I WAS delighted to hear that finally schools are considering changing from the traditional three-term system. However, I am now very disappointed that this innovative step is likely to be spoilt by a possible error of judgment.
I am the learning project manager at a secondary school in Chelmsford and I have been teaching for 25 years. About 20 years ago, I became aware that the six weeks' summer holiday and school sessions of more than five weeks appear detrimental to effective learning. Research on the effects of term length, show that in any school session (currently called half terms) of greater than five weeks, the student and staff absence appears to increase dramatically after three to four weeks.
The explanation for these statistics appears to be that a "long session" increases the workload and stress in both students and staff a great deal. The benefits relating to the abolition of the six-week summer break, misses the problems still associated with long sessions. Therefore, I am confident that "change" will be much more effective if an eight-half term (or four-term model) is adopted.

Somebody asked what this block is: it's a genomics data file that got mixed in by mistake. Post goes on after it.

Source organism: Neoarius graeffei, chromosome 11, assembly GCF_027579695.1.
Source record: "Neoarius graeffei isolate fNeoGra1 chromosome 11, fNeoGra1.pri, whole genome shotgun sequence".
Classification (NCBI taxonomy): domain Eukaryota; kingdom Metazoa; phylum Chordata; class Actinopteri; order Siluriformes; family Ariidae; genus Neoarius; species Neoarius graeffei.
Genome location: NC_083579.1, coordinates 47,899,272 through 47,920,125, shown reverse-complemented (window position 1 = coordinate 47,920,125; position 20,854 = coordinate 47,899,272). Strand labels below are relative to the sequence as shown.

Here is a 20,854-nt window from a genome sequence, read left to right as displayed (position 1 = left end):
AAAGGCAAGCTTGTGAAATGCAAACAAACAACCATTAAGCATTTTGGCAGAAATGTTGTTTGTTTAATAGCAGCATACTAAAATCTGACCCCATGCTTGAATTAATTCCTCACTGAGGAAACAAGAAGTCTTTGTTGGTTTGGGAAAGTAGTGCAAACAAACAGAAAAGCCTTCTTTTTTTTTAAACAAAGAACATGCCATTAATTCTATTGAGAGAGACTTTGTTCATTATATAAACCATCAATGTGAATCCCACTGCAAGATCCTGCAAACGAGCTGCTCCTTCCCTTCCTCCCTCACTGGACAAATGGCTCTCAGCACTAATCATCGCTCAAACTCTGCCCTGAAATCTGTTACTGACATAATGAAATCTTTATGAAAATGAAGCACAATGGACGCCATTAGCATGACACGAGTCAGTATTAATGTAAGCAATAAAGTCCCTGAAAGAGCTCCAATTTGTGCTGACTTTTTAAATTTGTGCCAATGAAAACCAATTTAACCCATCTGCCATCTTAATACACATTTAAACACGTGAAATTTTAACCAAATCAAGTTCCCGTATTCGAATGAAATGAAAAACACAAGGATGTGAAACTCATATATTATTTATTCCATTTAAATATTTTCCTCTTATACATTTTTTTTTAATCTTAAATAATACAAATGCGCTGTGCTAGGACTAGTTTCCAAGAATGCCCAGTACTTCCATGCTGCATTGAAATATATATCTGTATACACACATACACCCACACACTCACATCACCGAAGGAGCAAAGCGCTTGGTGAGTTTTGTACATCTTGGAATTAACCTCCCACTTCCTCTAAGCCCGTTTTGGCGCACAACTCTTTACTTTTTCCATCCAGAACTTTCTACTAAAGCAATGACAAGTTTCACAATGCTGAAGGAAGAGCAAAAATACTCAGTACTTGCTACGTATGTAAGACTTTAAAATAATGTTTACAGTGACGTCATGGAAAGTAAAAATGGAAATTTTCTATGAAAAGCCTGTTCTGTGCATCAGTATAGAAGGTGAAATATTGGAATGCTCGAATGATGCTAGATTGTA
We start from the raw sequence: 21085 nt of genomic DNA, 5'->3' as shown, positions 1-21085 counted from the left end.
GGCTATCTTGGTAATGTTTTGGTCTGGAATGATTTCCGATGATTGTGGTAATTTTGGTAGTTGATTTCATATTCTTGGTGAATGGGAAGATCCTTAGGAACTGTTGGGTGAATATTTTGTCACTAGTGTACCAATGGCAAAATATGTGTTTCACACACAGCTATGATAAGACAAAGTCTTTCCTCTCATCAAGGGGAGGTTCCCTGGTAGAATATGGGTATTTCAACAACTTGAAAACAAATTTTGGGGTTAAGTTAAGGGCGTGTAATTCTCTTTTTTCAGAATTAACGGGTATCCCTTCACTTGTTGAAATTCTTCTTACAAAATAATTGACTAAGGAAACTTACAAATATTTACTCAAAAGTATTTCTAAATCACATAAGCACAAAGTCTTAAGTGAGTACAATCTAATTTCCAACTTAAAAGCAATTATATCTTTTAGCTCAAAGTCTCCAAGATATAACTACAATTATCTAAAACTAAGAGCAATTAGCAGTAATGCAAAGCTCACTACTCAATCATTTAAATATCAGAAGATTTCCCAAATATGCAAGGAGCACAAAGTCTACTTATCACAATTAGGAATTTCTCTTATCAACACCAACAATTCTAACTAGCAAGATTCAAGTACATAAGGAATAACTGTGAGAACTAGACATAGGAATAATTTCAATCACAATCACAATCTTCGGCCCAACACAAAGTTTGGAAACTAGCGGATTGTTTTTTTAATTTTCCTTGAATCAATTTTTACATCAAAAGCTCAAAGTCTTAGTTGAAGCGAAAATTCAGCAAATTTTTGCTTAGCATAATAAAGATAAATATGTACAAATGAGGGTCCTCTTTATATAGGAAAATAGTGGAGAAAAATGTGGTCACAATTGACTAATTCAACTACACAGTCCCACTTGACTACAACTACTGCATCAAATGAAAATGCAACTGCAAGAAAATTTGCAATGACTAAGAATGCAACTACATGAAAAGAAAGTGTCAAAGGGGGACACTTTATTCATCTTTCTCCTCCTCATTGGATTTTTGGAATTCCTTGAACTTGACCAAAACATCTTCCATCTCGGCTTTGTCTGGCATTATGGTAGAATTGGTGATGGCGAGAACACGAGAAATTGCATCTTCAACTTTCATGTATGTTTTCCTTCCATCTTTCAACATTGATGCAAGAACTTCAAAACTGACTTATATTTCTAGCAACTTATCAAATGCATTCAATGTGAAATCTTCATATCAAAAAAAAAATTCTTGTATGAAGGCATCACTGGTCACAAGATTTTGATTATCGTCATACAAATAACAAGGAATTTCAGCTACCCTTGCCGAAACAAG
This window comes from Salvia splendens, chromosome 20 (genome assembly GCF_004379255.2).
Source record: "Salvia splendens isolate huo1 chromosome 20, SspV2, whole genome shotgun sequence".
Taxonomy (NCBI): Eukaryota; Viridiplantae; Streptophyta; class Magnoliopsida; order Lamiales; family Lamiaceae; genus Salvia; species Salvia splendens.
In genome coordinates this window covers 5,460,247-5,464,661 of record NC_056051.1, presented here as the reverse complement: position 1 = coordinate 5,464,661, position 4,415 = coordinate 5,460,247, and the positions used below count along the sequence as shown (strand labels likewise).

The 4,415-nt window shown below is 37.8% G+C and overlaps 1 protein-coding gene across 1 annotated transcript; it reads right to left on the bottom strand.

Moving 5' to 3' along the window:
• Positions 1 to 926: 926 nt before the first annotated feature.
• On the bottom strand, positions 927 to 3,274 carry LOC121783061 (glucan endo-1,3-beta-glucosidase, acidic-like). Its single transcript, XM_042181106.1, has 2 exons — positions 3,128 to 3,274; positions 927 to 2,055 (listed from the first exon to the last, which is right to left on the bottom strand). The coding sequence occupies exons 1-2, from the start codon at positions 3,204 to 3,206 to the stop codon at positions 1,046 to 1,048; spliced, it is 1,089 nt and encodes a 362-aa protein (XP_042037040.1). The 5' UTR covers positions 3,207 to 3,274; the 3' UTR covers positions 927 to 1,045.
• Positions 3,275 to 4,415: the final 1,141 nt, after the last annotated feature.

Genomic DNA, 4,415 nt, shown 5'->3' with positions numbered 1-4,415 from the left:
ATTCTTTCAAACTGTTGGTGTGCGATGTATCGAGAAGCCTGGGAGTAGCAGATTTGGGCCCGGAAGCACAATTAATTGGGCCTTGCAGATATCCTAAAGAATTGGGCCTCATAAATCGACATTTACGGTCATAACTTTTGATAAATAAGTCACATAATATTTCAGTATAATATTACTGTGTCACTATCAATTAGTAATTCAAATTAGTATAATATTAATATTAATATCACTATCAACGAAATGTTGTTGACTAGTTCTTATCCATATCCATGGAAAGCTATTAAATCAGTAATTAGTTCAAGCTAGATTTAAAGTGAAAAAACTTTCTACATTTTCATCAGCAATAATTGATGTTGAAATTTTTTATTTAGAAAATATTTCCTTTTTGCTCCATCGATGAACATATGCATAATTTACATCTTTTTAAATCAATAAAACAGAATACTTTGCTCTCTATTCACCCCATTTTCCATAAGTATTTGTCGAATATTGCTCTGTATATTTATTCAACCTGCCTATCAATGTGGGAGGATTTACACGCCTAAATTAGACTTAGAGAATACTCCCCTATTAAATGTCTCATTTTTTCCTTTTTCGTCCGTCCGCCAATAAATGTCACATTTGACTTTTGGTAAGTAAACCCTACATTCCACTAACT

My own proposal takes into account: the Year 9 national test occurring in the first week of May; the A-level and GCSE exams finishing by the end of June; keeping a four-week holiday in the "summer" (shifted to include A-level and GCSE results).
KF Feeley, 20 Marlborough Road, Brentwood, Essex